Common questions from new youth basketball coaches include, “What plays, if any, should I teach my youth basketball team?” It really depends on the age of your players. Coaching youth basketball involves working with parents as much as your players.
On offense, basketball plays involve getting players free to shoot without defenders’ hands in their faces. Defense involves keeping opponents from getting free of harassment to shoot freely.
If you’re coaching 5- & 6-year olds you need plays that keep it very simple. These players cannot retain more than two or three basic plays–and only after you practice them many times. Teaching strategy is counter-productive as until your players become 9- to 10-years old, they cannot develop the basic skills or mental acuity to remember many plays until they get a bit older.
Basic Play Theory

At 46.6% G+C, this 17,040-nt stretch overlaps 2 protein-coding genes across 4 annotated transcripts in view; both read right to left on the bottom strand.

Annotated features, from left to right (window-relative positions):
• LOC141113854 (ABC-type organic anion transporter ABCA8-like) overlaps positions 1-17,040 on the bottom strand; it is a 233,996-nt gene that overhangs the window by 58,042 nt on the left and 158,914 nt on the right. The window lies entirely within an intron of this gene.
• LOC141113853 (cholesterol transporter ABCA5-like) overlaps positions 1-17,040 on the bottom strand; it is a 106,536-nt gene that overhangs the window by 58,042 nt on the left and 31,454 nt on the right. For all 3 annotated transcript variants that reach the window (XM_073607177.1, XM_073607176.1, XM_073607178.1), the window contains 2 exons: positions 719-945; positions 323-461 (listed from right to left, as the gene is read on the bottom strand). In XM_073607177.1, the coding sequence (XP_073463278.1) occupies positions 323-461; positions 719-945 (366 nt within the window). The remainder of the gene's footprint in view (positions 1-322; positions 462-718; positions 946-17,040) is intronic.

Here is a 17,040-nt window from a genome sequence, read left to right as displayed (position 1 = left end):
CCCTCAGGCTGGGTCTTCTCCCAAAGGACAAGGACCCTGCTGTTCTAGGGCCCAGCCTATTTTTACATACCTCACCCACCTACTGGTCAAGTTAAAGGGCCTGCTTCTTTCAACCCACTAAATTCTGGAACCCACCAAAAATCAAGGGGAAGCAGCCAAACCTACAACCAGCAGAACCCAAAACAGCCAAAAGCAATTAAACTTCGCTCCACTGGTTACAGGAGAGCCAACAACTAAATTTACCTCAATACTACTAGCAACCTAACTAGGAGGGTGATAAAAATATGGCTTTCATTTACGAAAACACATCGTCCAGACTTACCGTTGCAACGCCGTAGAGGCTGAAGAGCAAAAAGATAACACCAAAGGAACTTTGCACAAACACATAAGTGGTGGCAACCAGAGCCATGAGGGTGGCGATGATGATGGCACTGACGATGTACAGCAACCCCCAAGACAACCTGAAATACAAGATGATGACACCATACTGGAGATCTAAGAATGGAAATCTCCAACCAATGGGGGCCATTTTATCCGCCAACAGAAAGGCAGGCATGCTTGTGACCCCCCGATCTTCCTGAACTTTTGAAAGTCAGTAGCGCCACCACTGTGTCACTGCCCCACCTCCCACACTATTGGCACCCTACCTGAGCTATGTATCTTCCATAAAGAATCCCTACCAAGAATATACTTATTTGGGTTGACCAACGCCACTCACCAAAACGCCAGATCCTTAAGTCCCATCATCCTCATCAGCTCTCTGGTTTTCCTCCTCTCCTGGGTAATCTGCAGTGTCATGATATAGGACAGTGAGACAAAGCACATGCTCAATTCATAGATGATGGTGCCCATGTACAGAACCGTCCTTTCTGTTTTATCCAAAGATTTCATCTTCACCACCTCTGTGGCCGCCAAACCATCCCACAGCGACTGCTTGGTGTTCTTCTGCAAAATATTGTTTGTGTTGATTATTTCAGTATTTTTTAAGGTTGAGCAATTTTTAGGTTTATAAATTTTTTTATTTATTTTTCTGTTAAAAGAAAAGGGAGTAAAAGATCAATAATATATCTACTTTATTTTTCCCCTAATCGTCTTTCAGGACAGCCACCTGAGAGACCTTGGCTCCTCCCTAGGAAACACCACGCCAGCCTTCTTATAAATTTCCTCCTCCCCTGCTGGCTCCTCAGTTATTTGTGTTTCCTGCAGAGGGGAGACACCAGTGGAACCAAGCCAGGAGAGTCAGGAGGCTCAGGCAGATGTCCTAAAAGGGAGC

- Clear lanes for cutters to make layups. Have four players cutting, taking defenders with them. Create open lanes for ball handler to drive or take pass while driving to hoop, resulting in uncontested layup from two to five feet from basket.
- Give and go. The traditional give and go, used by high school, college and NBA teams, works for young players, too. Pass ball to player in the post or lane. Passer breaks for the basket. Post player gives the ball back (usually a bounce pass) to the cutter for an easy layup.
- Wing player free shots. Teach players to keep moving to get free and “create space.” Depending on player ages and sizes, get the ball to players on the wings, from seven to fifteen feet from basket. You can designate a specific player (best shooter) or instruct the player with the ball to get the ball to the first open person, who then takes the shot.
These three simple plays can be practiced over and over. Even six- to eight-year olds can remember these plays and you can use these as fun practice drills. You can then use scrimmage time to call the plays and walk through the process or go at full speed. Your players will develop skills and muscle memory that can be used in games.